Although alcohol and marijuana are the most commonly abused drugs among college students, heroin and cocaine are also top threats. These drugs are stimulants, which many college students may abuse to combat the depressant effects of alcohol. Students may also abuse these drugs to decrease social anxiety, increase physical activity or wakefulness, or just to experiment with something new.

Signs and Symptoms of Addiction in College Students

Ongoing substance abuse in college can easily lead to addiction and there are several telltale signs and symptoms.

  • Missing class frequently without notice/a general lack of interest in classes or homework
  • Sudden change in academic performance
  • Extreme changes in sleeping habits
  • Drastic weight fluctuations
  • Spending a lot of time with new friends who are known to abuse drugs and/or alcohol
  • Isolating from friends and family
  • Drastic changes in personality and behavior
  • Mood swings, depression, and irritability

Recovery Resources for College Students

Staying sober in college can be a challenging endeavor for someone who’s never struggled with addiction, let alone for one who has. Fortunately, college students in recovery can take advantage of several different resources that are designed to help them maintain their sobriety despite a severe lack of sober college environments.

  • Off-campus sober living homes – Very few colleges provide sober dorms and let’s face it: sober college environments are rare. Students recovering from drug and alcohol addiction may struggle to stay sober if they live in a dorm with roommates who abuse drugs and alcohol. Instead of risking an unhealthy environment inside the dorms, off-campus sober living homes can serve as a healthy and supportive alternative living option. Eudaimonia Recovery Homes operates sober living homes in Houston and a sober apartment community for men in Austin, TX where students can get that communal college feel without the drugs and alcohol.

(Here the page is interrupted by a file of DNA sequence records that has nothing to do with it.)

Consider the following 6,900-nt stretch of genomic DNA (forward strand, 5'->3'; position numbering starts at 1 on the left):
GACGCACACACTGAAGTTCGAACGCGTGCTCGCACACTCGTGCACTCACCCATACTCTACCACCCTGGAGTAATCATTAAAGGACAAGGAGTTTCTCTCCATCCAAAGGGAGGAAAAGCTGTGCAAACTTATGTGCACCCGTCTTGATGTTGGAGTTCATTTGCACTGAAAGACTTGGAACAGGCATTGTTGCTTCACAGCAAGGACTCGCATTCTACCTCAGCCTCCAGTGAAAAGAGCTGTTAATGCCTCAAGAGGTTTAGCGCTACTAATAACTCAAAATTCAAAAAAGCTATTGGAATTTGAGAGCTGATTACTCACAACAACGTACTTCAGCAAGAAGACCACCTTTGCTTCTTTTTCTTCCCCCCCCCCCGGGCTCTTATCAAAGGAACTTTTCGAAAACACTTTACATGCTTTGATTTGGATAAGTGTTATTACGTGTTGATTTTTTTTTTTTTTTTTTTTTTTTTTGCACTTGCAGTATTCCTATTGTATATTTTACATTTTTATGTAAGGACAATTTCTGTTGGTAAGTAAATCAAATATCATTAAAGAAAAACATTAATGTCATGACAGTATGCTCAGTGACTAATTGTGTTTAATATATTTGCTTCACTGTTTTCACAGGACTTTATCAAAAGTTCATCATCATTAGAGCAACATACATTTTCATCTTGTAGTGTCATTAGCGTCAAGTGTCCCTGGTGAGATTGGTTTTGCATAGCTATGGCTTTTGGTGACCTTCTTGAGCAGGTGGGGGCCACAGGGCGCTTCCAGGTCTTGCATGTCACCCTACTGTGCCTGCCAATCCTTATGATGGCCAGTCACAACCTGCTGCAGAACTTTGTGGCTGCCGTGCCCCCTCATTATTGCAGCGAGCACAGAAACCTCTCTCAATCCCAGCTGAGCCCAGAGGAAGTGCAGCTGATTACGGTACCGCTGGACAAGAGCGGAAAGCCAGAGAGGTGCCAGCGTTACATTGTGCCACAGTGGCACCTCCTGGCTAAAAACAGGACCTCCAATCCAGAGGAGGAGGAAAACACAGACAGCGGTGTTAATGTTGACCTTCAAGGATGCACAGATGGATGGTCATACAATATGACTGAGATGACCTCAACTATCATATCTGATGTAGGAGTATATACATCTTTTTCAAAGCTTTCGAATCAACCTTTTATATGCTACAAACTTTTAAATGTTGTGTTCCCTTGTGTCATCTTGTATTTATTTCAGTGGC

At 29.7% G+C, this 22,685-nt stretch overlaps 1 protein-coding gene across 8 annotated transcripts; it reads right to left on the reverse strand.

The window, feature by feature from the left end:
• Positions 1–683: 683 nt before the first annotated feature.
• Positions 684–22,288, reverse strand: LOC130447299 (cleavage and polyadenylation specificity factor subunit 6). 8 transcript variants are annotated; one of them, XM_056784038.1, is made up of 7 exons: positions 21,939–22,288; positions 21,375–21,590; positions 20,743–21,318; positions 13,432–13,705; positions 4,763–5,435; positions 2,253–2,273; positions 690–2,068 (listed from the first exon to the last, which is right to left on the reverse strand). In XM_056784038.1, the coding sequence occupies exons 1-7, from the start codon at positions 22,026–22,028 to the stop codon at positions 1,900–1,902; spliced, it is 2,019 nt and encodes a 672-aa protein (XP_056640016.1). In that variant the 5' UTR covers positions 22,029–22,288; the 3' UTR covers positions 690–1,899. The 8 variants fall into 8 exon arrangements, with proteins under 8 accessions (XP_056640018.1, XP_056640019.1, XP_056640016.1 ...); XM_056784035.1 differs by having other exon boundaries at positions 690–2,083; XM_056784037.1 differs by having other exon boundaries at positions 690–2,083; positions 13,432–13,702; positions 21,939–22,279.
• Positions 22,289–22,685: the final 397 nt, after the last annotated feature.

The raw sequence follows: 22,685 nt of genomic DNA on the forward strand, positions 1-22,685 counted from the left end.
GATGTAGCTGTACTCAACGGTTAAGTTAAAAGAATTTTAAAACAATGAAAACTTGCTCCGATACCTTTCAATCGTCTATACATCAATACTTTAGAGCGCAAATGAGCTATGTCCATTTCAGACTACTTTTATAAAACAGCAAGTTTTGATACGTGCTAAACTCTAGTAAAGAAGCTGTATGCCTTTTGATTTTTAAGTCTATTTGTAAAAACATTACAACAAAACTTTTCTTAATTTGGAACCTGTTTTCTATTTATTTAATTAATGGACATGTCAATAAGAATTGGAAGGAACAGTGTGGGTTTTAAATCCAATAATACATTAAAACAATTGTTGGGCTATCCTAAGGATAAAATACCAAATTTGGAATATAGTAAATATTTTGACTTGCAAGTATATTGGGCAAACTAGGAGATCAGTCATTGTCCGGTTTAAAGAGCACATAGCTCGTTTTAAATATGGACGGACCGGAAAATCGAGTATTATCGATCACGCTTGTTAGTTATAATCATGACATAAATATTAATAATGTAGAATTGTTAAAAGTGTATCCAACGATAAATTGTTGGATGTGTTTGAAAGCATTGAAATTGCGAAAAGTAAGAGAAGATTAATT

• Outpatient drug and alcohol rehab – College students who are in recovery from drug and alcohol addiction may also want to consider enrolling in an outpatient drug and alcohol rehab program. Even after completing inpatient rehab, the college environment can be very stressful and tempting. Continuing treatment on the outpatient level can provide continued support throughout the transition back into society and onto a college campus. Additionally, most insurance providers offer coverage for outpatient drug and alcohol rehab services, which may alleviate the financial burden on college students.
  • Collegiate recovery programs – Some colleges offer recovery programs that are designed to help students in recovery maintain their sobriety, connect with other sober students, and focus on their academic success. For example, the Cougars in Recovery (CIR) at University of Houston provides a weekly community check-in, annual recovery conferences, and outdoor recovery activities like group hiking and camping trips during both the spring and fall semesters.